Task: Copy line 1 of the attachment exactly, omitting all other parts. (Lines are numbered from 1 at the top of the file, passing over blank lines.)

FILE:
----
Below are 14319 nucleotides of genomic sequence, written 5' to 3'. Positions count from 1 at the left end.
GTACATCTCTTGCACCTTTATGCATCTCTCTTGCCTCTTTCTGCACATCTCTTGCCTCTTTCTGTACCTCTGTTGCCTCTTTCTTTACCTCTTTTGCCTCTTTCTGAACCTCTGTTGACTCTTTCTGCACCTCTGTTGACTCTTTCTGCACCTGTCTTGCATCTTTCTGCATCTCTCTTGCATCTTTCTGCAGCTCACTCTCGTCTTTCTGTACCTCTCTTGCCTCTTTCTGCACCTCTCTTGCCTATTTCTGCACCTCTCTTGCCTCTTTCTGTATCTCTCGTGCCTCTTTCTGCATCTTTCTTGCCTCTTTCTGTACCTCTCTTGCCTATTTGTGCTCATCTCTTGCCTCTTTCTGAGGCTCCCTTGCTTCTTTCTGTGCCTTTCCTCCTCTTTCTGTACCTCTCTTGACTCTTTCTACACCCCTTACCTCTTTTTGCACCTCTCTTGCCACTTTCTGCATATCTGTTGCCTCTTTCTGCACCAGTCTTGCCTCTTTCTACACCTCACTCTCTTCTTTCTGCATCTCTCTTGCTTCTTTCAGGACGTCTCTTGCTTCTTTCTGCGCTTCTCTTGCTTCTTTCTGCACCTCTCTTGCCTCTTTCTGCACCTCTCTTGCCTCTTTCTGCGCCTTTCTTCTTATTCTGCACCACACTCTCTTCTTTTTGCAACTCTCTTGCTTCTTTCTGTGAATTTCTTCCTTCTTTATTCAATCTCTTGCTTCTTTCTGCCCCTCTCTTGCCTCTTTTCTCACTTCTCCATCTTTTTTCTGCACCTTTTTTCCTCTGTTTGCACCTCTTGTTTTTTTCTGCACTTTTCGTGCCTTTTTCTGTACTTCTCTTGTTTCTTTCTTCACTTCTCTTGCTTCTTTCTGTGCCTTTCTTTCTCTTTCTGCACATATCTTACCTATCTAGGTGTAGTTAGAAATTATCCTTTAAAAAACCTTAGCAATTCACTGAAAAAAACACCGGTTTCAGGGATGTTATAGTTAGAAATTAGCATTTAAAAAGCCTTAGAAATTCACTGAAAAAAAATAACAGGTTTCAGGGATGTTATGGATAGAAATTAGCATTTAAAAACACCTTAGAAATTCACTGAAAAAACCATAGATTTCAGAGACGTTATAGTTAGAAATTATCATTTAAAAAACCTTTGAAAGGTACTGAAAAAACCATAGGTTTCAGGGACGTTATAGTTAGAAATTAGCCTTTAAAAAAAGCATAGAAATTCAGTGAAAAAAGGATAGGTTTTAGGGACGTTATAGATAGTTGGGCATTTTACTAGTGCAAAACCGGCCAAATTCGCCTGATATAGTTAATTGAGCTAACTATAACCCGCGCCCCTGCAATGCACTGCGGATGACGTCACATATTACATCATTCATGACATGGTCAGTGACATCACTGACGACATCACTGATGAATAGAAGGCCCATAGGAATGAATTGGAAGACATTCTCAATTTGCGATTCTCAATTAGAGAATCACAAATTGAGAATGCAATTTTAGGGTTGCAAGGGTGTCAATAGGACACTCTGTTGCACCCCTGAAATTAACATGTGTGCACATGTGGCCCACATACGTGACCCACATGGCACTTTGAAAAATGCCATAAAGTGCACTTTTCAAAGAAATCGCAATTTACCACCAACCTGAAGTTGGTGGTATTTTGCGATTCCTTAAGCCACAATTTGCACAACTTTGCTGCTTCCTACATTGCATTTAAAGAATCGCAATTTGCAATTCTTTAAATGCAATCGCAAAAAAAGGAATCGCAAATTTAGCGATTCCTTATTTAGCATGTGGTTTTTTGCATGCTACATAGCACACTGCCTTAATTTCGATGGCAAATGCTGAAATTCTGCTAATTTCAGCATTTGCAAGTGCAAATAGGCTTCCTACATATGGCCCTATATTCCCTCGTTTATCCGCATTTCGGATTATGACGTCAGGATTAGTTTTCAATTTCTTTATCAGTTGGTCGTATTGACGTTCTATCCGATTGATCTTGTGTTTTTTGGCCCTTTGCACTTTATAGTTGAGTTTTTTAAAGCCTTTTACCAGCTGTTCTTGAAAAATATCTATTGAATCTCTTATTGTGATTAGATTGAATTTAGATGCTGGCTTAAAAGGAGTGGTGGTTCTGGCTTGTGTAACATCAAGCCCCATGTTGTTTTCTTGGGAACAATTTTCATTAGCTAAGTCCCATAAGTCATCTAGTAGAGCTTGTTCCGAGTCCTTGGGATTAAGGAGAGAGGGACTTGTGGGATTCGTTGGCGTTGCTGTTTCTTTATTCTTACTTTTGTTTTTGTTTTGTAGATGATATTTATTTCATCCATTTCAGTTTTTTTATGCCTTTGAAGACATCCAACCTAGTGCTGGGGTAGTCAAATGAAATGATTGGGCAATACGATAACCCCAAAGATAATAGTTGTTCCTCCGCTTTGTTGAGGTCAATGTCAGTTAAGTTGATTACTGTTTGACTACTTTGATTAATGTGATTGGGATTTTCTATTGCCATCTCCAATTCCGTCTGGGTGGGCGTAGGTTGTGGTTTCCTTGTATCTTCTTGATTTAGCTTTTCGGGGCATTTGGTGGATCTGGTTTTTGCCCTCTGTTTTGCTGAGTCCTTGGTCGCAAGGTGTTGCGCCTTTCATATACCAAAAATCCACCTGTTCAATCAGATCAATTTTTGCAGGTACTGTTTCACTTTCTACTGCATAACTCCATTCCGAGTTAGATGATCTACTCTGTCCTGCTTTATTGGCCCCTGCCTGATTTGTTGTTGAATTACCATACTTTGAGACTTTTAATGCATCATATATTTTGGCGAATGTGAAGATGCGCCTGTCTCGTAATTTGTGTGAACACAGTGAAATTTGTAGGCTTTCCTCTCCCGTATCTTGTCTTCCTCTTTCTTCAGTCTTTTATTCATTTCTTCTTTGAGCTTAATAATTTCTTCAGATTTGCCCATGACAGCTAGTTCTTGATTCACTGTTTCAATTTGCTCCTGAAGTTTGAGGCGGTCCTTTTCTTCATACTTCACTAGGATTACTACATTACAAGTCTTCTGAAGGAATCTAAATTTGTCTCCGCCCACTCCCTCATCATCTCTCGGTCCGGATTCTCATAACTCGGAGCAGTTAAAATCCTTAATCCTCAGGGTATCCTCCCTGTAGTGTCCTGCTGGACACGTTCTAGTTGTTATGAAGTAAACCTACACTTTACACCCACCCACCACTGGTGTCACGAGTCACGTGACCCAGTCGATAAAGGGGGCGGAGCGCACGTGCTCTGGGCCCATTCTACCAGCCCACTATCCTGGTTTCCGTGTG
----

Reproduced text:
Below are 14319 nucleotides of genomic sequence, written 5' to 3'. Positions count from 1 at the left end.